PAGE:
My 10-year-old daughter is a human version of an Espresso shot. I love her to pieces but occasionally she's a little too much for my introverted, quiet self. When I think of the many differences between us, I can't help but acknowledge all the ways I don't realize I'm shaming my extroverted kid. I'd never intentionally hurt my daughter's feelings for being who she is, and it's never my intent to shame her. However, parenting has a steep learning curve with surprises I'm never quite prepared for no matter, how much I think I am. So even when I'm careful with my words and actions, there are still times I'm stripping her of her very foundation.
From toddlerhood, my girl has been the kid who waves at strangers at other restaurant tables, laughs wildly during conversations (where she's typically the center of attention), and even though she's adjusted to sharing her life with a younger brother for five years now, demands everyone stop to watch her at the busiest moments. I've realized this isn't a good or a bad thing, this is just who my daughter is. We don't need to be identical in order to co-exist happily. Still, for a long time I fought our extreme differences, wondering if, or when, she might quiet down just a little bit (she hasn't, and honestly I'm thankful for that).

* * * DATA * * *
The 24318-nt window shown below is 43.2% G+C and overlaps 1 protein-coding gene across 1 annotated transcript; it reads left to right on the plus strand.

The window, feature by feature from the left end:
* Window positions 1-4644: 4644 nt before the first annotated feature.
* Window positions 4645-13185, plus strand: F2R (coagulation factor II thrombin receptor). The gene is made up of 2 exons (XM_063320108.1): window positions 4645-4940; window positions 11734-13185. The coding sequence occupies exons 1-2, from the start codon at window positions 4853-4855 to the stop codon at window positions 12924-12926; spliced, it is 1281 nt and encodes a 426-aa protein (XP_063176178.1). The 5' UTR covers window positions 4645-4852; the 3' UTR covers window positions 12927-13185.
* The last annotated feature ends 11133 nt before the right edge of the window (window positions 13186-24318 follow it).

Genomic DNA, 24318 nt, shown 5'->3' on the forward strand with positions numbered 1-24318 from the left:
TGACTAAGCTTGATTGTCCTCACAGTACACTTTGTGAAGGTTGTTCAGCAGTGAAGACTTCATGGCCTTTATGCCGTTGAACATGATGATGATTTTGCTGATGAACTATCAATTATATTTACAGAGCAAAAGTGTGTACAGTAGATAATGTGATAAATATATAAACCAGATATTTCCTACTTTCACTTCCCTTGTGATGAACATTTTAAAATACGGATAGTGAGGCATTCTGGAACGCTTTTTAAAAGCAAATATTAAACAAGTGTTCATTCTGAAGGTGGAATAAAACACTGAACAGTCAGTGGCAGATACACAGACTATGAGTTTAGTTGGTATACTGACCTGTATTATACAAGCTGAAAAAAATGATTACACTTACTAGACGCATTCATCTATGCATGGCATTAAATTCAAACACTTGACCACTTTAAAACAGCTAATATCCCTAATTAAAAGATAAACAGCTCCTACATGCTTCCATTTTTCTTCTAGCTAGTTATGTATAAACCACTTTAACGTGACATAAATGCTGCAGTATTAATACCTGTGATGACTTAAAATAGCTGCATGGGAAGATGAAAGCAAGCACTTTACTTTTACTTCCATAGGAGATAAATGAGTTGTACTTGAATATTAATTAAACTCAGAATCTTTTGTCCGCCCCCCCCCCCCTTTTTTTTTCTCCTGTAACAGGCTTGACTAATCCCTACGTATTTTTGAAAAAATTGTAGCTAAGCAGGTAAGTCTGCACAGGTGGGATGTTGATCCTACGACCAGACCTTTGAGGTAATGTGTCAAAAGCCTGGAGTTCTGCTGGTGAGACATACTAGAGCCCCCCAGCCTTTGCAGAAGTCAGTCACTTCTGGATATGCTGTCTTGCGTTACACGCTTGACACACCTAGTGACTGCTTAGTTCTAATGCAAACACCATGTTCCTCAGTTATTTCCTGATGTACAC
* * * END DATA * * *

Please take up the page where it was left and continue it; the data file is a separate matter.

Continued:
Now that she's getting older, I see her personality more clearly. I don't want to steal her joy, but after a lot of self-reflection, I realized that's what I was doing. If you have an extrovert for a kid, you'll probably understand how some of the below might contribute to unintentional shame. We can do better than this. Hell, I can do better than this, and my daughter deserves that much (and more) from me.